A few faith traditions have fared better. The Muslim and Orthodox Jewish populations are growing, and evangelical Christianity’s numbers are holding steady. But more than 20 percent of Americans say they’re unaffiliated with any religion. That’s the highest number ever.
One influential Christian author has said such changes are nothing new. In works such as The Great Emergence: How Christianity is Changing and Why, Phyllis Tickle argued that the Christian church has undergone a clarifying shakeup every 500 years.
The Rev. Daniel Webster, canon for evangelism and media for the Episcopal Diocese of Maryland, has studied and written about the current trend for nearly two decades.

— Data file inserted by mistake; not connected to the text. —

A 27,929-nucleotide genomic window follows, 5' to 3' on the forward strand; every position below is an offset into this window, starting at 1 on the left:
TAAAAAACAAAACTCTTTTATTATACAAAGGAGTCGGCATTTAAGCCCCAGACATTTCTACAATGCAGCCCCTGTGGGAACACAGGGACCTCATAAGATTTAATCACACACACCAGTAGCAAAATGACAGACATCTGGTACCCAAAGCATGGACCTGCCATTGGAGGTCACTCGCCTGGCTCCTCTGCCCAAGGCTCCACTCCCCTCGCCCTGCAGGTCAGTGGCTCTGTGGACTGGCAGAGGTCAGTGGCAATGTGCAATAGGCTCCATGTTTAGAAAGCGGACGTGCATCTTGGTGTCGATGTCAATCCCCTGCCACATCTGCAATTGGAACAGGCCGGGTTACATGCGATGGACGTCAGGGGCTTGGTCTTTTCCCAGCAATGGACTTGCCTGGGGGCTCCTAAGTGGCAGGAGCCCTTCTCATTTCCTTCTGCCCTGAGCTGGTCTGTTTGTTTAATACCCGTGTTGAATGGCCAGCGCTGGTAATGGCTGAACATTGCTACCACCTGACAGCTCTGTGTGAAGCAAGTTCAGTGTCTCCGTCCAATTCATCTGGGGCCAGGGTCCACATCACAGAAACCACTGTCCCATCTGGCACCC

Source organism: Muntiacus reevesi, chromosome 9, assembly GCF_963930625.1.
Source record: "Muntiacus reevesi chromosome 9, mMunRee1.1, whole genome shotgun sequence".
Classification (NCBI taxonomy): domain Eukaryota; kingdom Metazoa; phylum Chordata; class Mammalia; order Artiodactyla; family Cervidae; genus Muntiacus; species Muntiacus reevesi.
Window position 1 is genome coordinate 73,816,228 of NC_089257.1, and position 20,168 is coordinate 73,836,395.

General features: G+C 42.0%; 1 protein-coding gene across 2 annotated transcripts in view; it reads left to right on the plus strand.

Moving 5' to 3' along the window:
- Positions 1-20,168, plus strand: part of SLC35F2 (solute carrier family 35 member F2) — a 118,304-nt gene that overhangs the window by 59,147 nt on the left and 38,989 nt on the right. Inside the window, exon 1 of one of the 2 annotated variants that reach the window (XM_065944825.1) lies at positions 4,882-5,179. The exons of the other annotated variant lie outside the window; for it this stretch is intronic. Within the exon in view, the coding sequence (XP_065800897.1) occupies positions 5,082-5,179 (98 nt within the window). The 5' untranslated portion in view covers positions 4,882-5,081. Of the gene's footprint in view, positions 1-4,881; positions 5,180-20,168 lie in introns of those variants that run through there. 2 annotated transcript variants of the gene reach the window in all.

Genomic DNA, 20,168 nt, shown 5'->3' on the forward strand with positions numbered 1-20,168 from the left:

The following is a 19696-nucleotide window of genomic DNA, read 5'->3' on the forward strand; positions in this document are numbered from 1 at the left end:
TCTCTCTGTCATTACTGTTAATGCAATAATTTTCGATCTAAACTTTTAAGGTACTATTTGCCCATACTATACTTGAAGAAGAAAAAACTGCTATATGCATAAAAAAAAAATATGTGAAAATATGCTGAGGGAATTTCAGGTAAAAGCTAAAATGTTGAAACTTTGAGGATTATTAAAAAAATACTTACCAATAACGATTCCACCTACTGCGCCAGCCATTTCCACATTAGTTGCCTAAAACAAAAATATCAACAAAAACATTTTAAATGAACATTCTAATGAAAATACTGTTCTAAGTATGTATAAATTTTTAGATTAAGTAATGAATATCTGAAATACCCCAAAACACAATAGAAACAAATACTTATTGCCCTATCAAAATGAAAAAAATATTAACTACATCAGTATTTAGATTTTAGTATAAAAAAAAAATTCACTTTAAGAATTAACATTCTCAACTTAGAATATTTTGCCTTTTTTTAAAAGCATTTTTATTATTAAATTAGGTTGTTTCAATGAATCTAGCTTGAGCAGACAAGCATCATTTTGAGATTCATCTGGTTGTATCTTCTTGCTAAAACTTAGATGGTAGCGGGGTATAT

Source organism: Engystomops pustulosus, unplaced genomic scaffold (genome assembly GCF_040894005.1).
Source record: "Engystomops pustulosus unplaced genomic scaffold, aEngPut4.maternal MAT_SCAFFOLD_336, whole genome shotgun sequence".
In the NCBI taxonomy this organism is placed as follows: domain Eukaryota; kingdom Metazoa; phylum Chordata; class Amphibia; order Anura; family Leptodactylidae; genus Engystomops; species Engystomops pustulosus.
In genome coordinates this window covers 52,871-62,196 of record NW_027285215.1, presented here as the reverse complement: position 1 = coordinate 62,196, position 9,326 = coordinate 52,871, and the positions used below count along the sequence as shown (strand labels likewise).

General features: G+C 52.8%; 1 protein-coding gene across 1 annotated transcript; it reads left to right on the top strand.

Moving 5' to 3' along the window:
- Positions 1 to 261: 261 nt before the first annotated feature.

While it’s hard to pinpoint a single most important factor, Webster says, it’s impossible to ignore the repeal of most of the old state blue laws, regulations that had long placed restrictions on commercial activity on Sundays, starting in the mid-20th century.
Today’s faith leaders must compete with everything from youth soccer and pro football games to shopping at the mall.
“When I was growing up in what I call the salad days of the 1950s and early 1960s, the question in the neighborhood was ‘What church do you go to?’” Webster says.
“Now it’s, ‘Why do you go to church?’”
“We no longer live in Christendom. We really have to accept that it’s a thing of the past.”
Man Stabbed And Strangled His 18-Month-Old Daughter To Death Because “God Told Him To Put Her Out Of Her Misery”
October 19, 2017
Mark Hambrick, child murderer
A married father-of-one from suburban New Orleans was arrested Tuesday after calling police to say that he had stabbed his 18-month-old daughter to death.
Mark Hambrick, 45, of Bywater, was taken into custody and booked into the local jail on one count of second-degree murder and one count of second-degree cruelty to a juvenile.